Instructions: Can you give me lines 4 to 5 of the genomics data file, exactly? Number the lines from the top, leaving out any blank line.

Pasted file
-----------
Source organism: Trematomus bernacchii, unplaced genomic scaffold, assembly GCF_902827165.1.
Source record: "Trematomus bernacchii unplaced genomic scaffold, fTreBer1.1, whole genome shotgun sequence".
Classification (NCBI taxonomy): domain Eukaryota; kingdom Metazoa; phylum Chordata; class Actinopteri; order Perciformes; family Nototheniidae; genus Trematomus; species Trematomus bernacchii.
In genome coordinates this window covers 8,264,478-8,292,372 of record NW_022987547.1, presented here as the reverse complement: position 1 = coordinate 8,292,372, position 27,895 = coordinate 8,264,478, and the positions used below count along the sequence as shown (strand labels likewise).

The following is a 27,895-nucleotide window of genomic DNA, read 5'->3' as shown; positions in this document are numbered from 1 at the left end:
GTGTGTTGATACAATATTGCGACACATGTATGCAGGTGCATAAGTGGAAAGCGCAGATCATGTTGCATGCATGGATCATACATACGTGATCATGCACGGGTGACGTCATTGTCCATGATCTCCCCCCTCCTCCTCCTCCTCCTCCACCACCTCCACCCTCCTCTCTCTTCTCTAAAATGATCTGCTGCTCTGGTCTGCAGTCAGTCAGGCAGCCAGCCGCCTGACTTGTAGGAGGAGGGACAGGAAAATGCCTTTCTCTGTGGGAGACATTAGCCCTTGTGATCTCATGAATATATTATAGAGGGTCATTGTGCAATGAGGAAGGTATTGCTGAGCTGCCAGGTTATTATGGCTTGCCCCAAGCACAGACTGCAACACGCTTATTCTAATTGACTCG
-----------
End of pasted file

In genome coordinates this window covers 8,264,478-8,292,372 of record NW_022987547.1, presented here as the reverse complement: position 1 = coordinate 8,292,372, position 27,895 = coordinate 8,264,478, and the positions used below count along the sequence as shown (strand labels likewise).

The following is a 27,895-nucleotide window of genomic DNA, read 5'->3' as shown; positions in this document are numbered from 1 at the left end: